But the tribesmen did not rise up because of some political differences with the new government in Kabul. They took up arms because the local mullahs told them that the new policy to educate girls was only the first step. Soon, they would be made to wear western clothes and parade in the open without covering themselves. To a deeply conservative tribal people, this was intolerable. And when the Soviets invaded, they were immediately branded as godless people. Mullahs announced that killing them would guarantee a place in heaven.

Two invaders, one struggle

For the Soviets, now read British. The same propaganda about the liberation of tribal women is being broadcast from mosques in Helmand and elsewhere. And the presence of western women in the coalition forces as well as among the teams of NGOs and development workers is being cited as proof of the alleged British intent to westernise Afghan women.

There is thus a convergence of many interest groups to expel the British presence from one of the most lawless provinces of Afghanistan. Locals are being told that apart from wanting to introduce un-Islamic values, the Brits also want to destroy their livelihood by uprooting their poppy fields. In a wretchedly poor area without any other kind of economic activity, this is a serious threat (see Paul Rogers, "The new opium war", 4 May 2006).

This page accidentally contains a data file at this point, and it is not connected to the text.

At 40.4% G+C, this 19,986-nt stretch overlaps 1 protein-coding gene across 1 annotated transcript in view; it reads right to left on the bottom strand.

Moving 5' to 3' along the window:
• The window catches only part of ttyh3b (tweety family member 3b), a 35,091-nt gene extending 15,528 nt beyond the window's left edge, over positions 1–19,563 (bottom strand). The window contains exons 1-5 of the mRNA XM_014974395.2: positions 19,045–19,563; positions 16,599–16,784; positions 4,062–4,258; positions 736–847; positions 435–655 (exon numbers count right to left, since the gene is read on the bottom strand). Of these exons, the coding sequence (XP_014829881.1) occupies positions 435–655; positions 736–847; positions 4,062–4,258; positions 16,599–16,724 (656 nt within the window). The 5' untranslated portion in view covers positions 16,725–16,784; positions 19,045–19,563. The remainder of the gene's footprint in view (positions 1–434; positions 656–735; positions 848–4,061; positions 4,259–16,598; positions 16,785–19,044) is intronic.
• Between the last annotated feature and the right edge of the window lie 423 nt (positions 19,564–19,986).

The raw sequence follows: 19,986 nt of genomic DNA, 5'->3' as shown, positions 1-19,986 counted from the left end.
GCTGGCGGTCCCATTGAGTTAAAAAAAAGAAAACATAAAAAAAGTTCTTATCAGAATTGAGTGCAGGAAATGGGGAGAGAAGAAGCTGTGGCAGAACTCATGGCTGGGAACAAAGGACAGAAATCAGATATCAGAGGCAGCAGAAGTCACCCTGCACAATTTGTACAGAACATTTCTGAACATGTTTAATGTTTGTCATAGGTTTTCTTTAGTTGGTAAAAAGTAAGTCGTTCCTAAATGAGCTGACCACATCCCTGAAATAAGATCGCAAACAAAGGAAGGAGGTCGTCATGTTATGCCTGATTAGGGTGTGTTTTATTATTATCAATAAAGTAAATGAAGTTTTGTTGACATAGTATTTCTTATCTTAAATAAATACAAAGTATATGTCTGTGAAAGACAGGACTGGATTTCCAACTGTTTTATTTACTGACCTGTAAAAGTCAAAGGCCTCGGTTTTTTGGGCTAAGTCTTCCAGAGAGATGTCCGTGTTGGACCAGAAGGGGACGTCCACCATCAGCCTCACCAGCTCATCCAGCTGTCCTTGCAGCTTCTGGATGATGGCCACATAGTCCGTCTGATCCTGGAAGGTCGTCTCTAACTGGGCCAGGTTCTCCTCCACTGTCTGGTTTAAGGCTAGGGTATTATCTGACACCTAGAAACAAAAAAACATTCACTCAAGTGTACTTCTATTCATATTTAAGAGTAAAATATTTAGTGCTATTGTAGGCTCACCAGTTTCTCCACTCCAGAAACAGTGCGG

To many westerners, the Taliban are some kind of well-trained, well-organised underground army. In reality, they are a rag-tag collection of mostly Pathan tribesmen who congregate to launch poorly-coordinated attacks when it suits them. But now with the offer of a place in heaven if they are killed, and cash on the barrel if they survive, they are active combatants in the fight to expel the invaders. Virtually every Afghan male is armed, and most Pathans support the Taliban to some extent. In this situation, it is next to impossible to distinguish between combatants and innocent bystanders.